This Sunday, July 4th, Americans celebrate our nation’s Independence Day. We note the event with fireworks, parades, patriotic displays and in singing our national anthem.
A few days ago, a local news station aired footage of our national bird, the American Bald Eagle (Haliaeetus leucocephalus, meaning “halo” and “head”).
As the camera zoomed in for a close-up of this noble symbol of strength and majesty, I felt that familiar sense of pride and a chill; visceral emotions that most Americans feel in the presence of our country’s emblems and when showing respect for our nation and history, such as standing in the presence of our flag, reciting the Pledge of Allegiance and in the sound of our national anthem, sung heartily and with reverence for a flag “Whose broad stripes and bright stars thru the perilous fight, O’er the ramparts we watched were so gallantly streaming…” (“The Star Spangled Banner,” Francis Scott Key)
Every morning in school, we stood with our hands over our hearts and “pledged allegiance to the flag…” We learned to respect the elements of our citizenship, including the symbols of liberty, such as the American Bald Eagle.
“The eagle represents freedom. Living as he does on the tops of lofty mountains, amid the solitary grandeur of Nature, he has unlimited freedom, whether with strong pinions he sweeps into the valleys below, or upward into the boundless spaces beyond.
It is said the eagle was used as a national emblem because, at one of the first battles of the Revolution (which occurred early in the morning) the noise of the struggle awoke the sleeping eagles on the heights and they flew from their nests and circled about over the heads of the fighting men, all the while giving vent to their raucous cries. “They are shrieking for Freedom,” said the patriots.
Thus the eagle, full of the boundless spirit of freedom, living above the valleys, strong and powerful in his might, has become the national emblem of a country that offers freedom in word and thought and an opportunity for a full and free expansion into the boundless space of the future.”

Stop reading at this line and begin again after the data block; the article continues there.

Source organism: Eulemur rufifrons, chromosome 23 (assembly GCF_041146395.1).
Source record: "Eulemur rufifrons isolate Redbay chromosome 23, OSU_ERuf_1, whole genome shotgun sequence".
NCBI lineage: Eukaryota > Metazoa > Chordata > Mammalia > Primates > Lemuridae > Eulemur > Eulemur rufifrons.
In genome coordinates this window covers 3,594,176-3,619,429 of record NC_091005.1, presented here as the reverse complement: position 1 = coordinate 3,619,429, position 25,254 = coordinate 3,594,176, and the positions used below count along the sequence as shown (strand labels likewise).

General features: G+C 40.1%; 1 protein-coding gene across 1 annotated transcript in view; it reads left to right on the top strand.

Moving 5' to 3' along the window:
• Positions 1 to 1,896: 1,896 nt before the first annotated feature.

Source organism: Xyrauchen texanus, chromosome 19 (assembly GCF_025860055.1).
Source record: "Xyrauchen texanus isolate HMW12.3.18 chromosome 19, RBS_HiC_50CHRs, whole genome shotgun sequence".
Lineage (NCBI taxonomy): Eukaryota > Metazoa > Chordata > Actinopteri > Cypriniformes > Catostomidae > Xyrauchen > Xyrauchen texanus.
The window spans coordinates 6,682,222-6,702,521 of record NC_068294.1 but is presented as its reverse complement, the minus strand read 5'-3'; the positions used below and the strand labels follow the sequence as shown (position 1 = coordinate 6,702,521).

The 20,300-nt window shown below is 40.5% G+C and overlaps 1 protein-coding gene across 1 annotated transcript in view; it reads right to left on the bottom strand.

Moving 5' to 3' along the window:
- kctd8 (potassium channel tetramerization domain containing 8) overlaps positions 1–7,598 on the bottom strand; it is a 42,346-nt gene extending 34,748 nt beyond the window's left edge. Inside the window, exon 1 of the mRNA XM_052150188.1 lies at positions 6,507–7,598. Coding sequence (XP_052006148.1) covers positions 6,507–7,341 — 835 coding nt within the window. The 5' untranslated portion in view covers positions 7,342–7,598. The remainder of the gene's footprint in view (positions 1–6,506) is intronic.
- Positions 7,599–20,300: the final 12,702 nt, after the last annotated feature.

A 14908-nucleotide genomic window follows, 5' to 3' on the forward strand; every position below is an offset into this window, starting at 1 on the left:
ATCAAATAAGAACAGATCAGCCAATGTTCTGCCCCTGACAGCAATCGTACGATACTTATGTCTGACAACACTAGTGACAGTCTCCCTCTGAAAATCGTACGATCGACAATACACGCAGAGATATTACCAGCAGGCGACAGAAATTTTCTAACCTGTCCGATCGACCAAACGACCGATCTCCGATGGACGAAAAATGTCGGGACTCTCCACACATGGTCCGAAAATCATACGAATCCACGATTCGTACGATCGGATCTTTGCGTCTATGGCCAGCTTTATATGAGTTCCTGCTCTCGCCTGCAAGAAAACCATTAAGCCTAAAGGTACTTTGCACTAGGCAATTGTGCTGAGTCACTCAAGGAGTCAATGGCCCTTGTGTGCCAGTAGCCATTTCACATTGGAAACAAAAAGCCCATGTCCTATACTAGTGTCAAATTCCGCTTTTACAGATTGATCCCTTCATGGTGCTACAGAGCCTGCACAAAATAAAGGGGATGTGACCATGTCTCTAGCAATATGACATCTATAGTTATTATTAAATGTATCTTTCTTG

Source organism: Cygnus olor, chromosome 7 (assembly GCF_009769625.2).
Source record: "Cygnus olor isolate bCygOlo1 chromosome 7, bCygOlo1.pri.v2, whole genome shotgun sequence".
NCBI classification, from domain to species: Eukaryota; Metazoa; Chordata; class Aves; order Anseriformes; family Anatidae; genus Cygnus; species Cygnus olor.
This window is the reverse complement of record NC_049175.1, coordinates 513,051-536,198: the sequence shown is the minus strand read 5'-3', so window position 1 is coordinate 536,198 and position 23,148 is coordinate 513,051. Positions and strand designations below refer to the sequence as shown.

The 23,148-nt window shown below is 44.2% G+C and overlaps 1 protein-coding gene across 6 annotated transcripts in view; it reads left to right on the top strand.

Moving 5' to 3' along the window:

–Maude M. Grant
The American Bald Eagle appears on most official seals including the Seal of the Office of the President and on the backs on gold coins. It also graces the Great Seal of the United States of America, created by Charles Thomson in June 1782:
– The shield is composed of thirteen stripes that represent the several states joined into one solid compact, supporting the chief which unites the whole and represents Congress. The stripes are kept closely united by the chief and the chief depends upon that union and the strength resulting from it.
– The motto E Pluribus Unum alludes to this union.
– The shield is born on the breast of an American Eagle without any other supporters to denote that the United States of America ought to rely on their own virtue.
– The olive branch and arrows denote the power of peace and war which is exclusively vested in Congress.
– The constellation of thirteen stars denotes a new state taking its place and rank among other sovereign powers.
– The pyramid signifies strength and duration.
– The Eye over it and the motto Annuit Coeptis allude to the many signal interpositions of providence in favor of the American cause.
– The date 1776 underneath is that of the Declaration of Independence and the words Novus Ordo Seclorum under it signify the beginning of the new American Era, which commences from that date.
The Escutcheon is composed of the chief and pale, the two most honorable ordinaries. The Pieces, paly, represent the several states all joined in one solid compact entire, supporting a Chief, which unites the whole and represents Congress. The Motto alludes to this union. The pales in the arms are kept closely united by the chief and the Chief depends upon that union and the strength resulting from it for its support, to denote the Confederacy of the United States of America and the preservation of their union through Congress.
The colours of the pales are those used in the flag of the United States of America; White signifies purity and innocence, Red, hardiness and valor, and Blue, the colour of the Chief signifies vigilance, perseverance and justice. The Olive branch and arrows denote the power of peace and war which is exclusively vested in Congress. The Constellation denotes a new State taking its place and rank among other sovereign powers. The Escutcheon is born on the breast of an American Eagle without any other supporters to denote that the United States of America ought to rely on their own Virtue.
(Glossary of Heraldic Terms used in the Remarks: chief is the top part of the shield, escutcheon is the shield, pale, pieces, paly are the vertical stripes on the shield.)
The Bold Pursuit pays tribute to this great American symbol, our Bald Eagle, as he vigilantly watches over our nation from his lofty mountain aerie, just as America oversees the pursuit and protection of liberty at home and abroad.
Look upwards, to our banner – an icon of independence presides over The Bold Pursuit.
Happy Independence Day … and may God Bless America!
Photo credit: W. Mortimer, “Northwoods Eagle”
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